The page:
Superbrothers: Sword and Sworcery EP is an experimental amalgamation of music and video games where your lady-hero named “The Scythian” explores a surreal world in search of the three Trigons after discovering the all-powerful Megatome. A cigar-munching businessman dubbed the “Archetype” guides her throughout the journey. Trigons? Archetype? Megatome? Yup, this is a video game.
With its chunky retro visuals and unbelievable soundtrack, it’s easy to fall in love at first sight. Deny it all you want, but graphics are a huge component of video games, and Sword and Sworcery conjures the perfect mix of retro pixelated graphics and deliciously smooth animation. It’s just a shame the game portion wasn’t able to hold up its end of the bargain, and Sword and Sworcery constantly trips over its own artistic ambitions.
There is something to be said for a game that knows its audience, and Sword and Sworcery plays its geeky target fans like an 80s Casio keyboard. Everything about this game shrieks that it was created for someone with more than a passing knowledge of games who will soak in its not-so-subtle references to Zelda, Twitter synchronization, and self-referential erudite dialogue: “We were like, groan not another fetch quest amirite?”
Yes, another fetch quest. Winking and nodding about the tedium of fetch quests doesn’t excuse a game from sinking into that same muddy marsh. Most of the game is spent wandering through the same dozen or so locations in search of the Trigons and collecting an army of sprites. These little critters are procured by clicking the mouse in for a few seconds to enter Sworcery mode, and then feverishly clicking around the screen to figure out what objects you are supposed to be interacting with. Come up with the proper order and presto! You’ve bagged a sprite.
There are also adventures into the dream world, which the game ingeniously integrates into its musical theme by flipping a record over to the B side. It’s impossible to divorce Jim Guthrie’s ambitious soundtrack from the overall experience, which provides the perfect narration with its seamless transitions from moody indie rock to eerie John Carpenter-esque synth masterpieces. Exploring this unique world is something entirely unto itself; it’s like exploring inside a somber painting with deer that trot into the bushes, serene waterfalls, and birds that flutter around.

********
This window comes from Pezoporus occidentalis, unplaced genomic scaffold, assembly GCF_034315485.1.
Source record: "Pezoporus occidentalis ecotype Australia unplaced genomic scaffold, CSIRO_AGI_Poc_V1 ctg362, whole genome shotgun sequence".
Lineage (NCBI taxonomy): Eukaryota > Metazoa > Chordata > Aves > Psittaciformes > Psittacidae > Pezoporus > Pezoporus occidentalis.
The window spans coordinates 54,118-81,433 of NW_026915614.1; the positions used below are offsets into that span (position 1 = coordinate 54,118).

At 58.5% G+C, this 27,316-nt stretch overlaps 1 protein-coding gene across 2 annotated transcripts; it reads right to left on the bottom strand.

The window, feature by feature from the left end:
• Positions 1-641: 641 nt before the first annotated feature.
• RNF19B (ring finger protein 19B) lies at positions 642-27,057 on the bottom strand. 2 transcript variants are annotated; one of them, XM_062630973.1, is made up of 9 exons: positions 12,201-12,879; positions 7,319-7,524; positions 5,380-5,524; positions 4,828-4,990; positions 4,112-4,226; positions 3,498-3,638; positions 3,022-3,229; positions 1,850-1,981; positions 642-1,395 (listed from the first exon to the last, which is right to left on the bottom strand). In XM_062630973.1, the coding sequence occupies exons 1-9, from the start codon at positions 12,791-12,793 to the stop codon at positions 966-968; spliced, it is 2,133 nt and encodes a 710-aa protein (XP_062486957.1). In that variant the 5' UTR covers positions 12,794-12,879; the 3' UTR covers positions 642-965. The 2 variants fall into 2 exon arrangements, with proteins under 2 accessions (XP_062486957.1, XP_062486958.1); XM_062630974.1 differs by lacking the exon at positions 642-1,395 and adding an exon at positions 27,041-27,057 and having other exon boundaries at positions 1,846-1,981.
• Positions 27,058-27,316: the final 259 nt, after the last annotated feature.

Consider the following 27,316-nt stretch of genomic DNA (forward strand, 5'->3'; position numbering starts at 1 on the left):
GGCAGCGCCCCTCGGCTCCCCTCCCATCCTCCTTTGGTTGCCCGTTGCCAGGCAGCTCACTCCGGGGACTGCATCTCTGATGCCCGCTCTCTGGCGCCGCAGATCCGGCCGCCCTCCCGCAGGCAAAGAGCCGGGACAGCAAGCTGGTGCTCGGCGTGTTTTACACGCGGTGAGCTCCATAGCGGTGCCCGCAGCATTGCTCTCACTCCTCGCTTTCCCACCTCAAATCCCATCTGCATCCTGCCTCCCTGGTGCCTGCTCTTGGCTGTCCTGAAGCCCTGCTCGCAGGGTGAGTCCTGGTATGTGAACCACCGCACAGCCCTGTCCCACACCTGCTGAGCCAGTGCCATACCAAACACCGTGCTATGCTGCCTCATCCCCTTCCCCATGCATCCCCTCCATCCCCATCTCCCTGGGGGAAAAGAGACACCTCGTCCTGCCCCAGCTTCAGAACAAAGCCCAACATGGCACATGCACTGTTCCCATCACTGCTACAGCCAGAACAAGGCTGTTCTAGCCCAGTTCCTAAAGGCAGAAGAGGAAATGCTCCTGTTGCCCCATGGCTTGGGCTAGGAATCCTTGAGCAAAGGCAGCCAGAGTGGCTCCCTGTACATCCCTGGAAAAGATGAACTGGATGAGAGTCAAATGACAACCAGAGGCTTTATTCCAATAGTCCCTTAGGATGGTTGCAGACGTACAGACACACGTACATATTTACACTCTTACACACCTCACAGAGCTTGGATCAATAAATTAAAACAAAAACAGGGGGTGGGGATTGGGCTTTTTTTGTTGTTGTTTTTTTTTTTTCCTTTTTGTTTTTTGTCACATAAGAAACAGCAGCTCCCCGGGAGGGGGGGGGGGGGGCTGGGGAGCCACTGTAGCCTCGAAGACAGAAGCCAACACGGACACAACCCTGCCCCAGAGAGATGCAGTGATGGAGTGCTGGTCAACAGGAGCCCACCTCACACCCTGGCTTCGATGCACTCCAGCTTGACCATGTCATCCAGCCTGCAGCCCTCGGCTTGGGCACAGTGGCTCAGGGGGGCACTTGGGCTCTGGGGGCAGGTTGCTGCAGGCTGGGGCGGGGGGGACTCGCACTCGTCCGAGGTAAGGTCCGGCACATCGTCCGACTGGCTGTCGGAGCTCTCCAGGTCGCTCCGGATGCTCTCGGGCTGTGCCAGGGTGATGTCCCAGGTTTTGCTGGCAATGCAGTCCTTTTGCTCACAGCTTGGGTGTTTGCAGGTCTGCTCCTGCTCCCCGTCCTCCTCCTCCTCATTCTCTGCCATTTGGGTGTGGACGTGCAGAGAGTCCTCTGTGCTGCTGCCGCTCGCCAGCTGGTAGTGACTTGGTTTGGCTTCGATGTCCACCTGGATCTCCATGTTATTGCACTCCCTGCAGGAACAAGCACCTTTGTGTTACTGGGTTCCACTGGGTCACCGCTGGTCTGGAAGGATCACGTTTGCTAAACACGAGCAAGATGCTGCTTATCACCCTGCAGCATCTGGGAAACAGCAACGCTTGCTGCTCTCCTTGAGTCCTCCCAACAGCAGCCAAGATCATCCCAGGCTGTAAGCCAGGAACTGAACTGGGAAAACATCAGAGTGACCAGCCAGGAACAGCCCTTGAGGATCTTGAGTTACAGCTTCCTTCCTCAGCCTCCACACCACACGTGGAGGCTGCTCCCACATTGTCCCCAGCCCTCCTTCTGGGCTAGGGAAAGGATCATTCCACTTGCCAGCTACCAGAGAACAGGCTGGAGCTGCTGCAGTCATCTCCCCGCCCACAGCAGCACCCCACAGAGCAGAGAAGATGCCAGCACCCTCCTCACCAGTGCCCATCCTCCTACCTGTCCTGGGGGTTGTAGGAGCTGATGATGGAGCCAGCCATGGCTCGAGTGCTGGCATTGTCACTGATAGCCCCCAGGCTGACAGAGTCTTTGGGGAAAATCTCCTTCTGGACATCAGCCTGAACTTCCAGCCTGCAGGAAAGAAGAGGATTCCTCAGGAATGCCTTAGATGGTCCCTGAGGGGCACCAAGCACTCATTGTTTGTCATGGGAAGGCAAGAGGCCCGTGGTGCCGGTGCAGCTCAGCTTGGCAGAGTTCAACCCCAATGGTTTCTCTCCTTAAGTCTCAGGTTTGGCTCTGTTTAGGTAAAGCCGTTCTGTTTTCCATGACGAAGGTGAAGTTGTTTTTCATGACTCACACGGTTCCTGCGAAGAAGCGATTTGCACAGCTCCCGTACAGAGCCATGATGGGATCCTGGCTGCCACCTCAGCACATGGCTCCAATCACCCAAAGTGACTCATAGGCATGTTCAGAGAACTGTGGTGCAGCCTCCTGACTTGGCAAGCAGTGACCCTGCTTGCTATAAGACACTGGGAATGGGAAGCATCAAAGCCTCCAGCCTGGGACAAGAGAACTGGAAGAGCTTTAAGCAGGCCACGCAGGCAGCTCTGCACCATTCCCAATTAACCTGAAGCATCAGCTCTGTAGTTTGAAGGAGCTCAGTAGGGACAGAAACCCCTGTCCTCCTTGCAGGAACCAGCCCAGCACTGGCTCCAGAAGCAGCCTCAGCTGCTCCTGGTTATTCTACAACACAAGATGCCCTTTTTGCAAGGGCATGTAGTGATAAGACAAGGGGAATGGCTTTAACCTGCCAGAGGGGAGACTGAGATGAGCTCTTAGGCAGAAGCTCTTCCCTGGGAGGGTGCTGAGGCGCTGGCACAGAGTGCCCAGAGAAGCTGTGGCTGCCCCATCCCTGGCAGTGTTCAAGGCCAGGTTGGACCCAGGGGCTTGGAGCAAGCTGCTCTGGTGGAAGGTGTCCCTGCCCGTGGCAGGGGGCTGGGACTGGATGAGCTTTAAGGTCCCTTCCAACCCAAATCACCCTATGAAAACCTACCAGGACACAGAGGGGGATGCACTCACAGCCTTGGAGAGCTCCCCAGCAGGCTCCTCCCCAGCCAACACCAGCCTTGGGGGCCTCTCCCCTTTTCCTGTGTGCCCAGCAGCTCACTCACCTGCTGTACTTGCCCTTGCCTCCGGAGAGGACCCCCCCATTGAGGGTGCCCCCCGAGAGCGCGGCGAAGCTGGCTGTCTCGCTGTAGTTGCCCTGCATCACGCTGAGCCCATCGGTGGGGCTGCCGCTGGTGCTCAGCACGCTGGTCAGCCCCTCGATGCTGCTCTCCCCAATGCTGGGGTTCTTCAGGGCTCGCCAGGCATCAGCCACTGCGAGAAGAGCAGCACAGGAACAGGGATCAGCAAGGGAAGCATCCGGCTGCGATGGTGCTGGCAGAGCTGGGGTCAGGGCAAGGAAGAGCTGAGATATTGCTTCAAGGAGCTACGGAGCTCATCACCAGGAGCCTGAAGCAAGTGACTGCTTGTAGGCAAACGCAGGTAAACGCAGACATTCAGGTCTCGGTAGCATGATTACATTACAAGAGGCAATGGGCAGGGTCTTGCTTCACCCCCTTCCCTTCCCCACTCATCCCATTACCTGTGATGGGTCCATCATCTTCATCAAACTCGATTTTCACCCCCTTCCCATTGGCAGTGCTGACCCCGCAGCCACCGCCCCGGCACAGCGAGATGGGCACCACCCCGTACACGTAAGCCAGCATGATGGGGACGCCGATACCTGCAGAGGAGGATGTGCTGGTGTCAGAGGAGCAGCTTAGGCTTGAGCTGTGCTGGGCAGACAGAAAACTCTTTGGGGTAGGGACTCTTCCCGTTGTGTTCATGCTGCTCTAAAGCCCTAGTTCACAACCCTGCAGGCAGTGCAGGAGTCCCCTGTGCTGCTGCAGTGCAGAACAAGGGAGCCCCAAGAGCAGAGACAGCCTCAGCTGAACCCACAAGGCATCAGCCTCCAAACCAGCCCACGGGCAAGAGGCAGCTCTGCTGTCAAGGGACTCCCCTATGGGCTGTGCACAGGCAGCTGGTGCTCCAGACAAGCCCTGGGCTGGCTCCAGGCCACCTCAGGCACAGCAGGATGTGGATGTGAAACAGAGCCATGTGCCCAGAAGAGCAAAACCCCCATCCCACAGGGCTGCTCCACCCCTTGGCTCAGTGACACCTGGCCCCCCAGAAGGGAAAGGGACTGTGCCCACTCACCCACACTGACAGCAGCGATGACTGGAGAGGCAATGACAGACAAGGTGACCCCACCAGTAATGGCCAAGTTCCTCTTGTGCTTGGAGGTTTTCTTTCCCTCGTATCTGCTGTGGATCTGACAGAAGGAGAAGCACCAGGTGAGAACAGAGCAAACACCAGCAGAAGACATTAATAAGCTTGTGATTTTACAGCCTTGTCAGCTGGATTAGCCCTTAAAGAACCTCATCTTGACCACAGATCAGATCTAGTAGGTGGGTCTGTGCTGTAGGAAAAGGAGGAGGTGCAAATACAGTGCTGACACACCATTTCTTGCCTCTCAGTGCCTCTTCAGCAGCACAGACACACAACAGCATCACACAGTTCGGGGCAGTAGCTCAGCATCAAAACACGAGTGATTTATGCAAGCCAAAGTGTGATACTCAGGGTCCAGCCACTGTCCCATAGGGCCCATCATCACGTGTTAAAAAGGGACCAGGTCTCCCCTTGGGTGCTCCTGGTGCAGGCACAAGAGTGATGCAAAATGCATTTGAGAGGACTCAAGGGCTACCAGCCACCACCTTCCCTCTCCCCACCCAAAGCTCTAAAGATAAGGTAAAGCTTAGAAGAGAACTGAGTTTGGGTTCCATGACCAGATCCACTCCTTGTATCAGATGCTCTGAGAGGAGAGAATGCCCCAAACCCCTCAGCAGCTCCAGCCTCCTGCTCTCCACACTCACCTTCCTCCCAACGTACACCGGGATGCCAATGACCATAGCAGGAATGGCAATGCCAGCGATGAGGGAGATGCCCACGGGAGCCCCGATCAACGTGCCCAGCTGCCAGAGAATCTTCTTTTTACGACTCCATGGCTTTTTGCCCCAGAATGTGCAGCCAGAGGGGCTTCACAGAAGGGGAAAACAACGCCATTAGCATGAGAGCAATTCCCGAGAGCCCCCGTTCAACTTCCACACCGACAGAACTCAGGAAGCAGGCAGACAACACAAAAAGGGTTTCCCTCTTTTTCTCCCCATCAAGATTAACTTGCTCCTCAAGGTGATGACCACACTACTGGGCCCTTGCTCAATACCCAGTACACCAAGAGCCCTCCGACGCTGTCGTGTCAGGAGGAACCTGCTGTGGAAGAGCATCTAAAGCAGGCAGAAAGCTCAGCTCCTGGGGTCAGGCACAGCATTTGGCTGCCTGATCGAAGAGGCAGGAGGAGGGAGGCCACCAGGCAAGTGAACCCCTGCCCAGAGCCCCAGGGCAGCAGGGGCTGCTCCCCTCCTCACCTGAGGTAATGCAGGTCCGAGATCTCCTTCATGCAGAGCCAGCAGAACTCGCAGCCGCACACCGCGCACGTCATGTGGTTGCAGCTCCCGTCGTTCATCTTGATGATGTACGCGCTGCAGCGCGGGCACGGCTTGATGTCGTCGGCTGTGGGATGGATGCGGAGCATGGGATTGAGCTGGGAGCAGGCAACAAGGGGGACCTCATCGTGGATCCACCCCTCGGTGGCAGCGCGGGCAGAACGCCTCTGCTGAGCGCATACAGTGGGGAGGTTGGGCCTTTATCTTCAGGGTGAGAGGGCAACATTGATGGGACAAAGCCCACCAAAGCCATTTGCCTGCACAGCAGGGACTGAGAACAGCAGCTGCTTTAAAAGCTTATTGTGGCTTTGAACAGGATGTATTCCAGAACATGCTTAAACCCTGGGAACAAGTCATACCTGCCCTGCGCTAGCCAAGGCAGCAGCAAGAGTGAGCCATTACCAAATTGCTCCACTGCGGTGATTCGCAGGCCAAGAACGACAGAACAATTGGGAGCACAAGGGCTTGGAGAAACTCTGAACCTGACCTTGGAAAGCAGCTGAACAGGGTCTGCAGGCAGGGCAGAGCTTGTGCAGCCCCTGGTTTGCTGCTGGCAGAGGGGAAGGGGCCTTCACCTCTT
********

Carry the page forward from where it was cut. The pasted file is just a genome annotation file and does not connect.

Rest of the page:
That may sound a little touchy-feely for a video game, but you don’t actually get to do a whole lot in Sword & Sworcery. Although there are trippy dream levels and locations change slightly based on the lunar cycle, the world feels quite constrained and small. It probably doesn’t help that I re-visited every one of the areas about a fifty times while I wandered around trying to figure out exactly what I was supposed to be doing. The feeling is amplified by the hero’s lethargic pace when traversing the path. I frequently doubled clicked the exit of an area and continued taking notes in my journal while the hero trotted along the linear path. Backtracking is a major issue, and it’s accentuated by the game’s cutesy, cryptic dialogue that obfuscates the objectives.
Every once in a blue moon, a dark spectre pops up and impedes the Scythian’s progress. Combat! Excitement! Well, not really. These battles are theoretically timing based and should require clicking on the block icon right as the spectre attacks and then counter-attacking in a basic Punch-Out fashion. Unfortunately, or perhaps fortunately, the system is completely broken and nothing prevented me from mashing the block button incessantly and then clicking on the sword when the spectre whiffed its attack. Is it gaming the system? Absolutely. But should a game that is so obviously designed for people who play a lot of games expect any less?
The Trigon boss battles are slightly more involved, and the dramatic pacing as the triangular structures shift between phases and the way the music syncs with every laser blast is captivating. The battles are still fairly simple timing-based patterns, but it’s one example where the style helps it overcome its rather simplistic nature. When the eerie soundtrack moved into a triumphant rock melody after defeating each boss, it was like a rock band was performing a private concert in my cerebellum in my honor.
Superbrothers: Sword & Sworcery EP is unforgettable, frustrating, beautiful, and laborious. Many of my sessions ended with me wondering why I was even playing the game, but whenever I dove back in, I enjoyed that fresh splash of pixelated water on my face. The game just makes you feel so damned cool while you’re playing it. It’s an experience unlike anything else, and while it isn’t always necessarily fun, it’s also the kind of game I can’t stop thinking about. I don’t know if that makes it a good game, but it at least makes it worth trying. Of course a free soundtrack with the Steam version doesn’t hurt.
Superbrothers: Sword & Sworcery EP was provided for review by Capy Games. This review is based on the PC version, which is available on Steam for $7.99